ST: Certainly did. It was in the RAF that I met up with Bob Monkhouse and accompanied him on broadcasts. I had chummed up with a baritone singer called Barry Martin and we intended to go on the halls as a double act - a sort of hip Bob and Alf Pearson. We went to every agent in the West End, including Bernard Delfont, but no-one wanted to know. By this time I'd heard Dizzy, Parker and Monk, but was still on accordeon when I played with Eddie Thompson in 1950.

JG: With a gig fee of a pound, fifteen shillings or maybe two pounds?

ROY FOX ST: Oh, I don't know about TWO quid. That was roughly what I was supposed to get when I went on tour with Roy Fox. The tour was a disaster. This one-time household name and millionaire was old hat, leaving a trail of dud cheques and not paying the guys. He would pay one of us a couple of quid, and borrow one of then back to keep another guy quiet.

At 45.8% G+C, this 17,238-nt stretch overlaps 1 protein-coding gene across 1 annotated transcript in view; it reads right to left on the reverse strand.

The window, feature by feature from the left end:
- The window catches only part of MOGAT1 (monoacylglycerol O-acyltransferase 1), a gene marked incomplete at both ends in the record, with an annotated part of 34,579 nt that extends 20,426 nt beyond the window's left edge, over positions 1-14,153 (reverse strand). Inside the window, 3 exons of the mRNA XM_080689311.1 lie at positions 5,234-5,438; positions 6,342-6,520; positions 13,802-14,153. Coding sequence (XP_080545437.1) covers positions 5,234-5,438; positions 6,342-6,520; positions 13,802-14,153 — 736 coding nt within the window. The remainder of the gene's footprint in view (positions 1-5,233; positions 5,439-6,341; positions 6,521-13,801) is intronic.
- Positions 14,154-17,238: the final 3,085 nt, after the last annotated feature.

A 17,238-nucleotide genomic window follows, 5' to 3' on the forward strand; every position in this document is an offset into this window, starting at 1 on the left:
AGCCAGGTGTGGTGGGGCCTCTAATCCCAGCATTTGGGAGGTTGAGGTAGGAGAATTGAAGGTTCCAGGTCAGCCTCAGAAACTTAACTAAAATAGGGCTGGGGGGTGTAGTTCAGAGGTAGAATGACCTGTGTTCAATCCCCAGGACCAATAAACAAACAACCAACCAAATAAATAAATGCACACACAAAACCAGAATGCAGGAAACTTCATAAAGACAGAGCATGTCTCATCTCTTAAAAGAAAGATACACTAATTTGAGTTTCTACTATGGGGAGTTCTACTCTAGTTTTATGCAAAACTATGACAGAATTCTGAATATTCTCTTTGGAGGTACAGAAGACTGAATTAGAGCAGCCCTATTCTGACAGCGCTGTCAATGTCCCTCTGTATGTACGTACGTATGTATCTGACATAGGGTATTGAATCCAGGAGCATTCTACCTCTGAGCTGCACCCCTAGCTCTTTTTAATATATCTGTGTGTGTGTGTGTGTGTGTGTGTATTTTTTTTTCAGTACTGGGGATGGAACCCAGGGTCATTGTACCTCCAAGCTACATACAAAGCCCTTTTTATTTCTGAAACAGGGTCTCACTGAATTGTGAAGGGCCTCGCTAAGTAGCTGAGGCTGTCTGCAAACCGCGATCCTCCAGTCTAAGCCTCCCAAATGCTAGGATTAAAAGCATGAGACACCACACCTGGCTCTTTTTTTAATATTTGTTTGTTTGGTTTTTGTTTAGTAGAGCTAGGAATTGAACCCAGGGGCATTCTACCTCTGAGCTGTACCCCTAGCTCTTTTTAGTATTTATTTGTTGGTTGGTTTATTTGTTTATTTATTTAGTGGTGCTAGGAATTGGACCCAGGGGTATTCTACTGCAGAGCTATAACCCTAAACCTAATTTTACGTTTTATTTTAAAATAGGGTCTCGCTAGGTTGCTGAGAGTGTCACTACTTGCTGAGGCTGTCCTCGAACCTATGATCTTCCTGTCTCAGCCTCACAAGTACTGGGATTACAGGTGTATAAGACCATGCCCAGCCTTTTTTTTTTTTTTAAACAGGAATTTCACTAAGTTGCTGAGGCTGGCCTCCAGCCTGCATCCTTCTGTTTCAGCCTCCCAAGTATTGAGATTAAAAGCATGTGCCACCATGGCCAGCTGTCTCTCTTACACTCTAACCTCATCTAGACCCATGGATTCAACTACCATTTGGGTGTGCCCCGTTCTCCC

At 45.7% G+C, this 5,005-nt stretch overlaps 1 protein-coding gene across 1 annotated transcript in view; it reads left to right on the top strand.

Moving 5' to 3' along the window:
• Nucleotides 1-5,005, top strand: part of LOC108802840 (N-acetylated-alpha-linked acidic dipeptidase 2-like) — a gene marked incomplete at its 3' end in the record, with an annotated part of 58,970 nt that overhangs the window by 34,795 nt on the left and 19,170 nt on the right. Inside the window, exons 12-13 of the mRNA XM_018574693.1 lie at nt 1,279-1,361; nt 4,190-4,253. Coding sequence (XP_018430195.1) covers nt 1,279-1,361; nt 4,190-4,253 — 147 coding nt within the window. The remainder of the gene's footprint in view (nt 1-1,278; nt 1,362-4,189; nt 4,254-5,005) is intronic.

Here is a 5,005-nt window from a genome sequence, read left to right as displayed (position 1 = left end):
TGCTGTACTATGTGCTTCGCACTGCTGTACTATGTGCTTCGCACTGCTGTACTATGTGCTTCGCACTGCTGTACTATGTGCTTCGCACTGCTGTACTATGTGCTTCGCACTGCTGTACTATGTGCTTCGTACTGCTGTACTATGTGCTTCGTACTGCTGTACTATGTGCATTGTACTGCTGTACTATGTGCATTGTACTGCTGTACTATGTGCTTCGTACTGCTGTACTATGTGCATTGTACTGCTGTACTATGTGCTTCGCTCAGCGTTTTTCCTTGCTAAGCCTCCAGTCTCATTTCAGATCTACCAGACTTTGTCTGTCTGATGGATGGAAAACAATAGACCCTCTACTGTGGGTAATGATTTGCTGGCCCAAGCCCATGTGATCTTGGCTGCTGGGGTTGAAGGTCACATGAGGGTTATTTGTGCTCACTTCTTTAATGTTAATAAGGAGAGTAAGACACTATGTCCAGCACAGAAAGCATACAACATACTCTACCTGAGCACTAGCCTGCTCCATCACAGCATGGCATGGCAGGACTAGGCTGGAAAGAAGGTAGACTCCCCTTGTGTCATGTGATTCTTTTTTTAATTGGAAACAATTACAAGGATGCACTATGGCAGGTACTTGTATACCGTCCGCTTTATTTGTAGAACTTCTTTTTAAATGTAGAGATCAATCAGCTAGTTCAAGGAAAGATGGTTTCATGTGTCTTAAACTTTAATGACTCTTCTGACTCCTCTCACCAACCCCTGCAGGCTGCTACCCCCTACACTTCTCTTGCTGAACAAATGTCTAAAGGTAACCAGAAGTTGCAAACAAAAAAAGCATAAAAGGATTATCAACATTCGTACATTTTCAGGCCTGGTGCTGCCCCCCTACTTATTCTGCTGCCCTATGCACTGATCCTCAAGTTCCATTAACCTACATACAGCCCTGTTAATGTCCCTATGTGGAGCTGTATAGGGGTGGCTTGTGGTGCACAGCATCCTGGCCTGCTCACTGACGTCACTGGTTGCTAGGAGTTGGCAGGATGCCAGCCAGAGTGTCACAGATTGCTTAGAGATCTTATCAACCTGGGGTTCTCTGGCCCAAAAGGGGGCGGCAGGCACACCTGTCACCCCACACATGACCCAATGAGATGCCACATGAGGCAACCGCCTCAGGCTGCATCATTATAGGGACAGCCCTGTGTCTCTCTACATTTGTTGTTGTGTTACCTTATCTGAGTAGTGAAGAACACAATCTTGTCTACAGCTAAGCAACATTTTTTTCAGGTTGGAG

JG: That was another world. You would have travelled on a coach which, with driver, cost 1/6d per hour. Digs 12/6d a night. Sometimes less.

(Here, Stan and I tried to recall if he and I had been in the same coach on a disastrous tour of Kenny Baker's Band with Tubby Hayes in the Lowlands in 1950/1. It was organised by a promoter called Duncan McKinnon - Drunken Duncan - the only man to have been carried into his own promotion, but our memories failed us. Perhaps, one day, Kenny Baker will refresh our memories.)

ST: I toured with Tony Crombie, then with guitarist Malcolm Mitchell, who billed himself as 'Merely Sensational', and Basil Kirchin, 'The Biggest Little Band In The Land'. There was talk of me joing Eric Delaney, but he'd heard that I then liked a smoke, and told someone, 'I wouldn't touch him with a barge pole'. A while later a cheery voice came on the phone asking me to join his band. It was Delaney. Quick as a flash,I enquired. 'Found a barge pole, then?'. End of telephone call.